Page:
Kobe Meriken Park and other Attractions
Kobe is not only the capital city of Japan’s Hyogo Prefecture – it is also a large port city, considered one of the most picturesque in the country. Sandwiched between the mountain range of Rokko and a spectacular sea, Kobe has always been an important port. Trade was started at the port in the 1800s. Here in this capital city is Kobe Meriken Park.
Kobe was the unfortunate victim of the 1995 Great Hanshin-Awaji Earthquake, which claimed thousands of lives and destroyed numerous buildings and property. The city however, managed to rebuild itself to become what it once was – a flourishing city worth visiting.
DemographicsKobe had a population of 1,530,295 making up 658,876 households as of September 2007. Kobe’s population density is approximately 2,768 persons per square kilometer.
There are about 90.2 males to every 100 females. About thirteen percent of the population are between the ages of 0 and 14, sixty-seven percent are between 15 and 64, and twenty percent are over the age of 65. Approximately 44,000 registered foreign nationals live in Kobe. The four most common nationalities are Korean (22,237), Chinese (12,516), Vietnamese (1,301), and American (1,280).
Some of Kobe’s Attractions
During your exploration of the city, there are some attractions that you don’t want to miss. One of them is the Meriken Park. This waterfront spacious, fountain-embellished park features some of the most iconic landmarks in the city, including the Kobe Maritime Museum and the Kobe Port Tower.
The museum can be found at the center of Meriken. Here, you will learn more about the history of Kobe, and how it became one of the busiest ports in the entire world.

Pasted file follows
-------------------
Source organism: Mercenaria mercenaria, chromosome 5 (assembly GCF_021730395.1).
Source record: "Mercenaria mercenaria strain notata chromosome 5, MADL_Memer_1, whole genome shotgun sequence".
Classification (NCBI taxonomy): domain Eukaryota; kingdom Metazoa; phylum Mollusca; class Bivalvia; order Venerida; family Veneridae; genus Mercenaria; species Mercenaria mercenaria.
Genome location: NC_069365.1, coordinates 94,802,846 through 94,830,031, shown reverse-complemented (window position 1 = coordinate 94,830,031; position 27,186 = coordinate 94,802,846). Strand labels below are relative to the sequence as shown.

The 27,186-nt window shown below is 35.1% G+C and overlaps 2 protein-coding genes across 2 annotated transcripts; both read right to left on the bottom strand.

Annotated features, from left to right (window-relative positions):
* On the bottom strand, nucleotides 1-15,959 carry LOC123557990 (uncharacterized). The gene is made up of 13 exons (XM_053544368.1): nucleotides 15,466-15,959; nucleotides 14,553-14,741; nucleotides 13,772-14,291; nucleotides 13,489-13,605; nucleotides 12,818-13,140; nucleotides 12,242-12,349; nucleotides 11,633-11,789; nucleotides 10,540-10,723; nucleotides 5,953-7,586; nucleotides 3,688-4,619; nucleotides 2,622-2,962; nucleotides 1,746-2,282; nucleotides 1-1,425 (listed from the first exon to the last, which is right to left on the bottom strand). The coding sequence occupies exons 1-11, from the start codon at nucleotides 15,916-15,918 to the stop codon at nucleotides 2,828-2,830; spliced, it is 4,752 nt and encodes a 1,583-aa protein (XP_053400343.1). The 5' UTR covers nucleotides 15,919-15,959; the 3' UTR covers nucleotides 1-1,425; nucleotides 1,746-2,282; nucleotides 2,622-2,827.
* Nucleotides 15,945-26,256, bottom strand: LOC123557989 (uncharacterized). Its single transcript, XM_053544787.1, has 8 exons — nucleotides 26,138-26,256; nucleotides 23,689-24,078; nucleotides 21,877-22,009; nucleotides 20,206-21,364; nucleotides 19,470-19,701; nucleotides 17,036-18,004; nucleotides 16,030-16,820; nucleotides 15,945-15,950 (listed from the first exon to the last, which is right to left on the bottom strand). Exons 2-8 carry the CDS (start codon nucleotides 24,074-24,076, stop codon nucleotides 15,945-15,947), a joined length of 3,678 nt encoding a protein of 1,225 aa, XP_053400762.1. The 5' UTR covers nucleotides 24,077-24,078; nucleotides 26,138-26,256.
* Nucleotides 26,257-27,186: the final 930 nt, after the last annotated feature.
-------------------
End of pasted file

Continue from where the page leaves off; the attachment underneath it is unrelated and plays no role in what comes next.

The museum’s first floor features modern ship models while the second floor is dedicated to the port history. Half of the Maritime Museum is managed by the Kawasaki Heavy Industries Ltd, and is called the Kawasaki Good Times World. This portion features the best products of this motor company including trains, motorcycles, robots and high-tech prototype super boats.
The huge structure of Kobe Port Tower is equally impressive. Built in 1963, the tower stands as a symbol of the Kobe port. It has three observation decks that provide incredible 360 views of the bay and the rest the city.
You can also have a memorable dining experience in the tower’s rotating café and restaurant. Visiting the tower in the evening is a real treat because its famous red steel frame is all lit up to the delight of those seeking great postcard-worthy photos.
Another special spot you should visit while in Meriken is the small memorial space for the Great Hanshin earthquake victims. This is the damaged section of the wharf that is left unrepaired, and exhibits some photo displays that tell the story of the earthquake and its victims.
Walking towards the quay area leads you to the Naka Pier Chou Terminal. At this terminal you can catch one of the many cruises that tour around the Kobe Bay area as well serve lunches and dinners to passengers.Meriken Park is a perfect destination for a day excursion, but if you can’t get enough of its beauty, you also have plenty of accommodation options in the area. The park is home to two popular hotels, the Hotel Okura and the Kobe Meriken Park Oriental hotel.
Just close to the park is the Harborland district, which offers fun and entertainment for tourists and visiting families. One of the highlights of the district is the Mosaic, which is composed of an amusement park and a shopping center. While in Mosaic, you will not only enjoy various exciting rides, you also have the chance to shop and dine at its numerous restaurants and cafes.
The Foreign Houses or Ijinkan is one of the Kobe’s most prized attractions. Just within walking distance from the Shin-Kobe or Sannomiya stations, Ijinkan houses were built during the 19th century by the foreign traders in the Kitano vicinity.
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